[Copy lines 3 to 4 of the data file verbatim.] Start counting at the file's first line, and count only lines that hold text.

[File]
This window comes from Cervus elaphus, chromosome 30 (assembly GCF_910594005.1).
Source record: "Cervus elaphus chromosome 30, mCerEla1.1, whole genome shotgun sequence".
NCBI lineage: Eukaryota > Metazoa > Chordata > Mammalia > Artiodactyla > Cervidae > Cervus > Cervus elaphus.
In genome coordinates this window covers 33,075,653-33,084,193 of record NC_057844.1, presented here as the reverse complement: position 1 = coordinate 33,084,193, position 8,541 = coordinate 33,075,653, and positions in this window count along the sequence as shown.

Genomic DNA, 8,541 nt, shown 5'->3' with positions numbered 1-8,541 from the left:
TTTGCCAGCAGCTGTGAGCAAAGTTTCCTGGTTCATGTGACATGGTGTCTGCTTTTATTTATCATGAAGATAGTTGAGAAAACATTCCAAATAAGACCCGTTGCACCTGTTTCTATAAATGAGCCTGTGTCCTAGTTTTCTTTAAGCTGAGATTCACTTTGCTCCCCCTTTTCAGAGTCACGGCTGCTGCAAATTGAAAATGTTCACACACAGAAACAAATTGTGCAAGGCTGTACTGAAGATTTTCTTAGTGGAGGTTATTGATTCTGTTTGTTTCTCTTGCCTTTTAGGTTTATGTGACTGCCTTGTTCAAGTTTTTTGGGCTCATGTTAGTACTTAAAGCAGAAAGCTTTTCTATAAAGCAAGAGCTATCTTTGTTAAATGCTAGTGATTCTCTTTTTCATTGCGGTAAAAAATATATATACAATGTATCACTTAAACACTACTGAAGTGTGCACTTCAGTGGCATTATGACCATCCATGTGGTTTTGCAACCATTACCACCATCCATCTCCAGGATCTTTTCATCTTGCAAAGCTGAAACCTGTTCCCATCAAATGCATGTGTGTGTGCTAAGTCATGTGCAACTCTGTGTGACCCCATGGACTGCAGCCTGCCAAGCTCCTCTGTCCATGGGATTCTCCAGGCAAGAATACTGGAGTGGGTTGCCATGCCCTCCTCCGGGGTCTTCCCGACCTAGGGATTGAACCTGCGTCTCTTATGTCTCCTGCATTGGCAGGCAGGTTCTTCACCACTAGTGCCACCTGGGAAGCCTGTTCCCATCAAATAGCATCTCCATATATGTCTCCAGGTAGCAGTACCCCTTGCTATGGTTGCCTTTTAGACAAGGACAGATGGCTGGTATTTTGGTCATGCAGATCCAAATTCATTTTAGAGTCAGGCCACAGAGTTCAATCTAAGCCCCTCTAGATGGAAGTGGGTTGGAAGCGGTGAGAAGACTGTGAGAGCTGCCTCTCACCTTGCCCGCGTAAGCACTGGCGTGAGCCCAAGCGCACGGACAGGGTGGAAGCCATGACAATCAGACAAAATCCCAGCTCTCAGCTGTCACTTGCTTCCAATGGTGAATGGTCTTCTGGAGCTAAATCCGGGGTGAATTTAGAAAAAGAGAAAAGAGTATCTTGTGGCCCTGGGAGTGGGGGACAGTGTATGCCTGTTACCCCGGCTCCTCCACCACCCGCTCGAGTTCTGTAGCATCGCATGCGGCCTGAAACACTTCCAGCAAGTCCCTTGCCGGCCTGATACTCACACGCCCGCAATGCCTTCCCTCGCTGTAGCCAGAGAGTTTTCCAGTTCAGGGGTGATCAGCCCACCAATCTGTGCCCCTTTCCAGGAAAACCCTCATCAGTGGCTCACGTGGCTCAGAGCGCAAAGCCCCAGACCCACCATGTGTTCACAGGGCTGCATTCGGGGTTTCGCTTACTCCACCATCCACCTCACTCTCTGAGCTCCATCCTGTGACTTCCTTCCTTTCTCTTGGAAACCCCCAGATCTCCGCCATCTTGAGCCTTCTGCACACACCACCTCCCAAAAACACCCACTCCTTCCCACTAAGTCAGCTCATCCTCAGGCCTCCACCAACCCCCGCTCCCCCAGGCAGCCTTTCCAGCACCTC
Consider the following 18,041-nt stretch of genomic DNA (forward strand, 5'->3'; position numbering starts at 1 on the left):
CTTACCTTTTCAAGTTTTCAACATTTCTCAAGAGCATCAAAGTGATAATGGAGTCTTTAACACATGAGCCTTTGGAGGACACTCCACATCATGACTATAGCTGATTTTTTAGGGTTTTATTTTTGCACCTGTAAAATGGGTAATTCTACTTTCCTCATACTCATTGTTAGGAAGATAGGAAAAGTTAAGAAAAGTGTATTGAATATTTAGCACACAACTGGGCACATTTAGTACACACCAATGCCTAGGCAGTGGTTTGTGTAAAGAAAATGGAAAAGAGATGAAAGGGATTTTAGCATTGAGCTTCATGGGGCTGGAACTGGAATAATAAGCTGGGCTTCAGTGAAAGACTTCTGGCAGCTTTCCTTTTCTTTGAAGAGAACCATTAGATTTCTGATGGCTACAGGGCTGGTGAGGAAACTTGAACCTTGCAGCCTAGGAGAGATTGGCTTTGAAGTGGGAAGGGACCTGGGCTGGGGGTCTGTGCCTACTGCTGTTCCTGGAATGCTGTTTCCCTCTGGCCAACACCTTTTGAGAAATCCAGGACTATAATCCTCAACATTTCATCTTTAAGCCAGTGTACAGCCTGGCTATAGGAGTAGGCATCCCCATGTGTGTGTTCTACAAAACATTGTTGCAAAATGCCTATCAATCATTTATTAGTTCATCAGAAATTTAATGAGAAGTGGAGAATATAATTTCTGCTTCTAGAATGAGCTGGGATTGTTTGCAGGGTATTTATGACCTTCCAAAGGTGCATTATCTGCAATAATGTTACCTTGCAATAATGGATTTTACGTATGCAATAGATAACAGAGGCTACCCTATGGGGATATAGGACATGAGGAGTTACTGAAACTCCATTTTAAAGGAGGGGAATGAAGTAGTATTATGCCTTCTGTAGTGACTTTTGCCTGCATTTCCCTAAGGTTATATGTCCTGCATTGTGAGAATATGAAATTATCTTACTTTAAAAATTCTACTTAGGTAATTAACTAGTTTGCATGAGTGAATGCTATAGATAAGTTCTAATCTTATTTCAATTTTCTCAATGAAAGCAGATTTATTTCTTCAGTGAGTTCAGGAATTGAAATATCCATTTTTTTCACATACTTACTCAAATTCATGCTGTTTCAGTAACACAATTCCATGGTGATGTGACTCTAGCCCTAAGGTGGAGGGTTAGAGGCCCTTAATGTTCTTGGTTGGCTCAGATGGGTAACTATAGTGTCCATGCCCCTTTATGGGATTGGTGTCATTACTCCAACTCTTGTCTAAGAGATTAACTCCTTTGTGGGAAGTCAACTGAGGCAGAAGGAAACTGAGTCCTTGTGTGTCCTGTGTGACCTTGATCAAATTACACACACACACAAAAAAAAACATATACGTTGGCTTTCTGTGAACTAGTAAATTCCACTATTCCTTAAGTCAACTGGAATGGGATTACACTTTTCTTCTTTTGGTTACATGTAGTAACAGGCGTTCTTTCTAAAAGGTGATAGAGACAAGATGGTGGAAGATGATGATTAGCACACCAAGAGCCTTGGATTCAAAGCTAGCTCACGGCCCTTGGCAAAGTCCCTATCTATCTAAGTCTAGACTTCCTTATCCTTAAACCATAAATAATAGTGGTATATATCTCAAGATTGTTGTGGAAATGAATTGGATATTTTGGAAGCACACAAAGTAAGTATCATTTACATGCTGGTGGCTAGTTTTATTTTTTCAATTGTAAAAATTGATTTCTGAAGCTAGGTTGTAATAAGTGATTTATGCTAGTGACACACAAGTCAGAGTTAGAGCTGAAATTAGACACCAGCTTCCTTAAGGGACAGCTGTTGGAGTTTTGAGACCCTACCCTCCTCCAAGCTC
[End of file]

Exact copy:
NCBI lineage: Eukaryota > Metazoa > Chordata > Mammalia > Artiodactyla > Cervidae > Cervus > Cervus elaphus.
In genome coordinates this window covers 33,075,653-33,084,193 of record NC_057844.1, presented here as the reverse complement: position 1 = coordinate 33,084,193, position 8,541 = coordinate 33,075,653, and positions in this window count along the sequence as shown.